But of course, the situation is more complex than any statistics alone might show. Some people who become involved in terrorism are mentally ill individuals exploited by terrorists (or–sometimes–by over-zealous law-enforcement officers). In other cases, people providing support to a “terrorist” group overseas do not know that the group is involved in harmful activities, or they do not understand that the U.S government views the group as dangerous. Also, as I have discussed previously, the “material support” provisions of our anti-terrorism legislation are extremely broad, and so people who seem far removed from terrorit activities can get caught up by our overly-broad laws.
Nevertheless, we need to know more about foreign-born individuals–including asylum seekers and refugees–who are implicated in terrorist-related activities, and the basic starting point for any such analysis is the statistical data about who is coming here, how they are getting here, and whether they are accused or convicted of crimes or terrorist-related activities.
Assuming we do get some accurate data, the question then becomes, How do we evaluate such information? How do we balance concrete examples of non-citizens engaged in criminal or terrorist activities, on the one hand, with the benefits of our refugee program, on the other?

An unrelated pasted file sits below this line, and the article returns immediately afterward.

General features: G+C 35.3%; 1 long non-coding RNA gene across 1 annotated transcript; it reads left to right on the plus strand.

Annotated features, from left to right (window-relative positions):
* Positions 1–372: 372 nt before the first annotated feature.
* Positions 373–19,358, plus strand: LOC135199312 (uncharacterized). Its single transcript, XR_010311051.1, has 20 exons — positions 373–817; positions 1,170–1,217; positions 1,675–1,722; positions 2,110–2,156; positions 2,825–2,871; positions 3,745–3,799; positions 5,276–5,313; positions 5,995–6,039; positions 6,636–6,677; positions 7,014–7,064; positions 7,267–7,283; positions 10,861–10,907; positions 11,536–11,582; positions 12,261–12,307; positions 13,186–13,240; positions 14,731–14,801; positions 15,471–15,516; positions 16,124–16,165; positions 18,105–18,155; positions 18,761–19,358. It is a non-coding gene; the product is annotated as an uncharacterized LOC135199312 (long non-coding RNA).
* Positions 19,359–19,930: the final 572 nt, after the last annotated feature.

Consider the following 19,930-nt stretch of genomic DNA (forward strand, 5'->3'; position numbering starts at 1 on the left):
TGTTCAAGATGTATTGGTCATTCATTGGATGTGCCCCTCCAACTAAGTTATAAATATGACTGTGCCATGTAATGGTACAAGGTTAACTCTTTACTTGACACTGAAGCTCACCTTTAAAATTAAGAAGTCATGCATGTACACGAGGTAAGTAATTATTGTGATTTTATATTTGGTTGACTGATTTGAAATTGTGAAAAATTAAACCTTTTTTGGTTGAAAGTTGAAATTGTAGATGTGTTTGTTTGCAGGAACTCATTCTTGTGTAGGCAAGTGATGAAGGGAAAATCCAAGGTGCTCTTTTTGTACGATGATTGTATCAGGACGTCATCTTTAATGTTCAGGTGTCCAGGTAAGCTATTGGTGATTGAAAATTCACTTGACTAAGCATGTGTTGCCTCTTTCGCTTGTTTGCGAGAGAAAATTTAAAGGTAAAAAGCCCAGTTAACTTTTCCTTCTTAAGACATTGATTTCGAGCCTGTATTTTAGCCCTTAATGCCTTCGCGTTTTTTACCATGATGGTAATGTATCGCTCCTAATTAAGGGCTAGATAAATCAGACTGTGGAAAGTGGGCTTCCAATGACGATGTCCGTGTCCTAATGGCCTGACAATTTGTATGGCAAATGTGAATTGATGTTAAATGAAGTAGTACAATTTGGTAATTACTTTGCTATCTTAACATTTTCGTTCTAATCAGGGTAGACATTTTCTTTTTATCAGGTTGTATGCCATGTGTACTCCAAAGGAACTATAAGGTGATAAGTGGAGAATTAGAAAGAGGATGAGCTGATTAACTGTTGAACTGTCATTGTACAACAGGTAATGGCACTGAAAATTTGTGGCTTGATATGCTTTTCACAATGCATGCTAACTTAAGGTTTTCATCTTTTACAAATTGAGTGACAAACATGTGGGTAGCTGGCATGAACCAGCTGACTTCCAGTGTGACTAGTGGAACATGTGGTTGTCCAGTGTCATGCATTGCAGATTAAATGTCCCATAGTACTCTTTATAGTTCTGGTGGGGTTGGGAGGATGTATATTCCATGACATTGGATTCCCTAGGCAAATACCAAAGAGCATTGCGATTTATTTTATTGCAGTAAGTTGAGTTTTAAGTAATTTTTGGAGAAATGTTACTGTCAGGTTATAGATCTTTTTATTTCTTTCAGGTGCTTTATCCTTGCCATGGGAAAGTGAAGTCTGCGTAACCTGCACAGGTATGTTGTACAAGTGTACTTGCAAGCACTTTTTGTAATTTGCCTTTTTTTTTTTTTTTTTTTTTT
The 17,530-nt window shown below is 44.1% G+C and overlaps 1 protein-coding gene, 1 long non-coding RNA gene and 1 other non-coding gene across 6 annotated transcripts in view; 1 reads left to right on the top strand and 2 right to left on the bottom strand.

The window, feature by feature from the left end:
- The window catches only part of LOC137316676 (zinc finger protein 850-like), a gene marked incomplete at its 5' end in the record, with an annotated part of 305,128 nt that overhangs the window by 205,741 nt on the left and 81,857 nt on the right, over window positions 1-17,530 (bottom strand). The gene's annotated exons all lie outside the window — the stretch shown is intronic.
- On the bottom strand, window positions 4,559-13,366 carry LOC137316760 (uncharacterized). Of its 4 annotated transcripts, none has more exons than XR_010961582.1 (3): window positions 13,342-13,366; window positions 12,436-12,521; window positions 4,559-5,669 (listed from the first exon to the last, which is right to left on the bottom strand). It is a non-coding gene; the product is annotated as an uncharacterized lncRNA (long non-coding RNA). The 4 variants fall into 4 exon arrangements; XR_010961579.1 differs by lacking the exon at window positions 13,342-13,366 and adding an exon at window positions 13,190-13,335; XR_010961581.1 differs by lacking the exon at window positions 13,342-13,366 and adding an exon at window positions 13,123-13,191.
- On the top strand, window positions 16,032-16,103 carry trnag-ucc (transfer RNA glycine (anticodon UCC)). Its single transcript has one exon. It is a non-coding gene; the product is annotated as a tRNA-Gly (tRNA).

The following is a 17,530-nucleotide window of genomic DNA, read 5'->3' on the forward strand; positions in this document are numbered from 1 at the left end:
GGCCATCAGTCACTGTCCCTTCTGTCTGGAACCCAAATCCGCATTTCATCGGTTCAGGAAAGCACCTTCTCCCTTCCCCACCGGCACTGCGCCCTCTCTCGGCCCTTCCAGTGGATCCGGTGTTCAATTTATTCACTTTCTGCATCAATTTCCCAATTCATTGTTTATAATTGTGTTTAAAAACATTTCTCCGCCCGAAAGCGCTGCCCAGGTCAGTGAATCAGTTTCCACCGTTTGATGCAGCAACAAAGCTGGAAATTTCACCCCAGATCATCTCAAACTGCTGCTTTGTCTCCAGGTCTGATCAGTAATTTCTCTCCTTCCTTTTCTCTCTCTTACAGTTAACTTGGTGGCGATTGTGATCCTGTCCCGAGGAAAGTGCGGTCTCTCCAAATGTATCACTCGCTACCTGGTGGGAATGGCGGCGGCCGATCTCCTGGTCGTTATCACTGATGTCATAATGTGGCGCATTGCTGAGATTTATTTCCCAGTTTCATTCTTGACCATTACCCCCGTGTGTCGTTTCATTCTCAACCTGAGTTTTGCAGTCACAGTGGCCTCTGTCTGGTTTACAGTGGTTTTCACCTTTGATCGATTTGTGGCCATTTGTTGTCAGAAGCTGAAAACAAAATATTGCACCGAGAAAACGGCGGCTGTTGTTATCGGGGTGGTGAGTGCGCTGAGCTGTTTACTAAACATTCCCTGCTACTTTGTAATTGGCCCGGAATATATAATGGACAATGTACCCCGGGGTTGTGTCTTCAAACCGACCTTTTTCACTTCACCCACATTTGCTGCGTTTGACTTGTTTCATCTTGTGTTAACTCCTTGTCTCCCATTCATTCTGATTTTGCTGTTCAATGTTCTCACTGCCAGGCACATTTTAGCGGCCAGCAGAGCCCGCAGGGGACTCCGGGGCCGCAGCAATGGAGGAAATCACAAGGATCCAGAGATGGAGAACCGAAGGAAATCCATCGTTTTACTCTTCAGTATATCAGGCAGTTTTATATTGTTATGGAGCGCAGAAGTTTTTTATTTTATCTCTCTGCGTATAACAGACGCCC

And by the way, despite what some anti-refugee advocates might argue, our refugee and asylum programs provide concrete benefits: They establish us as a world leader in the humanitarian realm, they demonstrate our fealty to those who have stood with us and who support our values (and thus encourage others to continue standing with us), they provide our country with diverse and energetic new residents who are grateful for our generosity and who contribute to our society. These programs also represent an expression of who we are as a people. As I have frequently argued, for us to abandon these programs–and the humanitarian ideals that they represent–due to our fear of terrorism is a victory for the terrorists.
But we also need to balance our humanitarian policies and our national security. We need to better understand the issues–so that the public can be more well-informed and so policy makers have the information they need to make good decisions. I hope the new Administration will shine some light on these issues, so that any changes to our refugee and asylum policies are based on accurate information, and not on conjecture or fear.